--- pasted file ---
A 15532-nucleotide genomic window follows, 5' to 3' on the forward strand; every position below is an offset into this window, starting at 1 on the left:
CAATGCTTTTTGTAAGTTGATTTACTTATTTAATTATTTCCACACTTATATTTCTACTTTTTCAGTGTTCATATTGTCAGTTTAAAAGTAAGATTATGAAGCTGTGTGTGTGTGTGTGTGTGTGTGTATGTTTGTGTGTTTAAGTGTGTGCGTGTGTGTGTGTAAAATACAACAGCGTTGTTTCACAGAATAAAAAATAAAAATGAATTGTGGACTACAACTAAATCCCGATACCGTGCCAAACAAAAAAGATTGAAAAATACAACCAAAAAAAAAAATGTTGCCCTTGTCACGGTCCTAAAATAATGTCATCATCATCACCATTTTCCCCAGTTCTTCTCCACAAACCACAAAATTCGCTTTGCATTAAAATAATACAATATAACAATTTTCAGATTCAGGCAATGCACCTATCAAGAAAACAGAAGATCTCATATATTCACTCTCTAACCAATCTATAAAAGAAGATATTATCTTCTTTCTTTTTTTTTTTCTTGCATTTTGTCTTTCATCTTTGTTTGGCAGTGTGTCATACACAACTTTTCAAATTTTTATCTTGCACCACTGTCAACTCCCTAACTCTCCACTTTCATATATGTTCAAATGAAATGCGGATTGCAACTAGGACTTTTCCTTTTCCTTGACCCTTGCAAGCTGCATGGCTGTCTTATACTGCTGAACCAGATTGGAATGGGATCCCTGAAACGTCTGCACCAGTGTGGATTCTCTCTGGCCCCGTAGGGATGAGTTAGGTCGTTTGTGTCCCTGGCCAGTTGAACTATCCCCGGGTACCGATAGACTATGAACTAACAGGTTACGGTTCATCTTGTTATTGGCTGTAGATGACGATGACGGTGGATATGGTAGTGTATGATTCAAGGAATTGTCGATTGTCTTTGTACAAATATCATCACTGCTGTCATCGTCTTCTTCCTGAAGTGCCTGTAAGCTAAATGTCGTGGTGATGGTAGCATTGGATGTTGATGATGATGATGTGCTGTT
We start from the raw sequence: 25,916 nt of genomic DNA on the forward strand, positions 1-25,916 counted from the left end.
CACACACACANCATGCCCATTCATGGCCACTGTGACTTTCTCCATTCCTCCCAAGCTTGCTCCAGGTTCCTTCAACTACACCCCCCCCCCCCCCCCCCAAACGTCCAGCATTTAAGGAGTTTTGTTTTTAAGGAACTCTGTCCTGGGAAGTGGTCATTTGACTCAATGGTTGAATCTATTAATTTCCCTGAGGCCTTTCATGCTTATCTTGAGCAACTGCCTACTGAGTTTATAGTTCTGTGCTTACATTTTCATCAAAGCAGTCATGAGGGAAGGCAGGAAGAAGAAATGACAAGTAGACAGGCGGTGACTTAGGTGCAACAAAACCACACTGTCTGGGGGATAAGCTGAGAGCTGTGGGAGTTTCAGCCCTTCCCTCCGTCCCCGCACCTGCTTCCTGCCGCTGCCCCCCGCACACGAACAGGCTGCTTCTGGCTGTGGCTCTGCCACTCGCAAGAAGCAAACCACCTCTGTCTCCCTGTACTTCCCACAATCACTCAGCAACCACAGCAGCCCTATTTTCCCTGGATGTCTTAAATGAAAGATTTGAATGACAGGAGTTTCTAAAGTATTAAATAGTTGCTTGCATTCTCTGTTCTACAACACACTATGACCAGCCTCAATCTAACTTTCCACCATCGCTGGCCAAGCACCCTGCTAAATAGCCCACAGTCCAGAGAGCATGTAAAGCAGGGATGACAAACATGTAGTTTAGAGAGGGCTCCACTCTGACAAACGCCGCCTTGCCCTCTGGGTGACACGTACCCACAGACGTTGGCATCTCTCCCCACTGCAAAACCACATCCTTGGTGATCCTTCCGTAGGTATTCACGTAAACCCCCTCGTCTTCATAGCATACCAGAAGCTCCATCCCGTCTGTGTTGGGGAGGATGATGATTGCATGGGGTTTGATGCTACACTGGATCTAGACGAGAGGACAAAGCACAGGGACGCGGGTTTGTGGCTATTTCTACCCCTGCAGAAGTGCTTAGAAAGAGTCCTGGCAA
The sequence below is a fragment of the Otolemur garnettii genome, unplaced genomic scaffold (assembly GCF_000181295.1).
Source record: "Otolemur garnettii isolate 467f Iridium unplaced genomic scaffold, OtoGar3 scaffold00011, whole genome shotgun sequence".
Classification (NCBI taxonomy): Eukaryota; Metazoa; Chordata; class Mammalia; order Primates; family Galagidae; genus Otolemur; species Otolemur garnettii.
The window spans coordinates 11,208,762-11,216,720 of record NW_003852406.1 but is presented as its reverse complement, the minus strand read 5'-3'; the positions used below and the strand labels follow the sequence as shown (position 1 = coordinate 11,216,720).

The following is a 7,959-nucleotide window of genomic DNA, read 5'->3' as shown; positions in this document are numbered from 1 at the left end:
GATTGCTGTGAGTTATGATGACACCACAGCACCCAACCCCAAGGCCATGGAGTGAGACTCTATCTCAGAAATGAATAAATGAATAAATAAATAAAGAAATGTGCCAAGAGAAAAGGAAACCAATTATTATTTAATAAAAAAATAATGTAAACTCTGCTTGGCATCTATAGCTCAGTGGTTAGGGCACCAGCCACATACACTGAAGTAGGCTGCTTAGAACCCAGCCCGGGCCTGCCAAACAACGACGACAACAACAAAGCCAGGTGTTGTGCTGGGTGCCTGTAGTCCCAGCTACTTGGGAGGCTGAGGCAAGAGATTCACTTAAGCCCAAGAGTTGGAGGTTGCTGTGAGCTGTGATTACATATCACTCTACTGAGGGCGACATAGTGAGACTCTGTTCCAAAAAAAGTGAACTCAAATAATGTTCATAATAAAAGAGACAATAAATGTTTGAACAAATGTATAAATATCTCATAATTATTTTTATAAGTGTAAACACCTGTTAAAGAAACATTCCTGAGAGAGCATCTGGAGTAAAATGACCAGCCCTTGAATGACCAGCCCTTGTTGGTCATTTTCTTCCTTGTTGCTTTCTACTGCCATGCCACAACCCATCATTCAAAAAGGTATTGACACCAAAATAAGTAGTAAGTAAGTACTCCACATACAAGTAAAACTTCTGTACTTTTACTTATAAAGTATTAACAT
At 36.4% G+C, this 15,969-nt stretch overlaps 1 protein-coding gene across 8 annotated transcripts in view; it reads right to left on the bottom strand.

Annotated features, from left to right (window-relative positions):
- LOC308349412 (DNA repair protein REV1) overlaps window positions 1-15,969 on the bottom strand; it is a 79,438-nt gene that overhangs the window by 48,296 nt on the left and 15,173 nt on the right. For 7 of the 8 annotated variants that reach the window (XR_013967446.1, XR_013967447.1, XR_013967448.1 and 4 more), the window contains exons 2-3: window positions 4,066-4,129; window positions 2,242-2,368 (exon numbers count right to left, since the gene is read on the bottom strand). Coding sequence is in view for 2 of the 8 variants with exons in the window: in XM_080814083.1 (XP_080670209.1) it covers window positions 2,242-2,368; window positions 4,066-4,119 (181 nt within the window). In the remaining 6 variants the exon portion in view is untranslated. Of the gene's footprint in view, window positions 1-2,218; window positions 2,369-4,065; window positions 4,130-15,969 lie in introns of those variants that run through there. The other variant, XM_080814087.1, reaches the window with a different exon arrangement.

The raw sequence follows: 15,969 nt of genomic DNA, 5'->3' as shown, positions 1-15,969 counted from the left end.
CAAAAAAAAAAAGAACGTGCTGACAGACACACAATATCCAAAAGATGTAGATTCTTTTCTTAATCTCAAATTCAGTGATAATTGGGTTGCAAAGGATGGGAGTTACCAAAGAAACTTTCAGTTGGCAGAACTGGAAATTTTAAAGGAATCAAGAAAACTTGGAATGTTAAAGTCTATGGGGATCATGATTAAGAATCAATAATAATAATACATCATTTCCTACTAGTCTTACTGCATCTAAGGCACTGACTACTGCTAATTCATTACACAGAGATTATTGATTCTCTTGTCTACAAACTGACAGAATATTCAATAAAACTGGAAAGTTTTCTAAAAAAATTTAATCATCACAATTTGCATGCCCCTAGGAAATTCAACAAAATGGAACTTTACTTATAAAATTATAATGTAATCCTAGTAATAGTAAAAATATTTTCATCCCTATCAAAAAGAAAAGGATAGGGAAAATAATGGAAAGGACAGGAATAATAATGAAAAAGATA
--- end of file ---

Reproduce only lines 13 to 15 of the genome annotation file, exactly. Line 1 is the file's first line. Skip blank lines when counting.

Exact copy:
- LOC308349412 (DNA repair protein REV1) overlaps window positions 1-15,969 on the bottom strand; it is a 79,438-nt gene that overhangs the window by 48,296 nt on the left and 15,173 nt on the right. For 7 of the 8 annotated variants that reach the window (XR_013967446.1, XR_013967447.1, XR_013967448.1 and 4 more), the window contains exons 2-3: window positions 4,066-4,129; window positions 2,242-2,368 (exon numbers count right to left, since the gene is read on the bottom strand). Coding sequence is in view for 2 of the 8 variants with exons in the window: in XM_080814083.1 (XP_080670209.1) it covers window positions 2,242-2,368; window positions 4,066-4,119 (181 nt within the window). In the remaining 6 variants the exon portion in view is untranslated. Of the gene's footprint in view, window positions 1-2,218; window positions 2,369-4,065; window positions 4,130-15,969 lie in introns of those variants that run through there. The other variant, XM_080814087.1, reaches the window with a different exon arrangement.

The raw sequence follows: 15,969 nt of genomic DNA, 5'->3' as shown, positions 1-15,969 counted from the left end.
CAAAAAAAAAAAGAACGTGCTGACAGACACACAATATCCAAAAGATGTAGATTCTTTTCTTAATCTCAAATTCAGTGATAATTGGGTTGCAAAGGATGGGAGTTACCAAAGAAACTTTCAGTTGGCAGAACTGGAAATTTTAAAGGAATCAAGAAAACTTGGAATGTTAAAGTCTATGGGGATCATGATTAAGAATCAATAATAATAATACATCATTTCCTACTAGTCTTACTGCATCTAAGGCACTGACTACTGCTAATTCATTACACAGAGATTATTGATTCTCTTGTCTACAAACTGACAGAATATTCAATAAAACTGGAAAGTTTTCTAAAAAAATTTAATCATCACAATTTGCATGCCCCTAGGAAATTCAACAAAATGGAACTTTACTTATAAAATTATAATGTAATCCTAGTAATAGTAAAAATATTTTCATCCCTATCAAAAAGAAAAGGATAGGGAAAATAATGGAAAGGACAGGAATAATAATGAAAAAGATA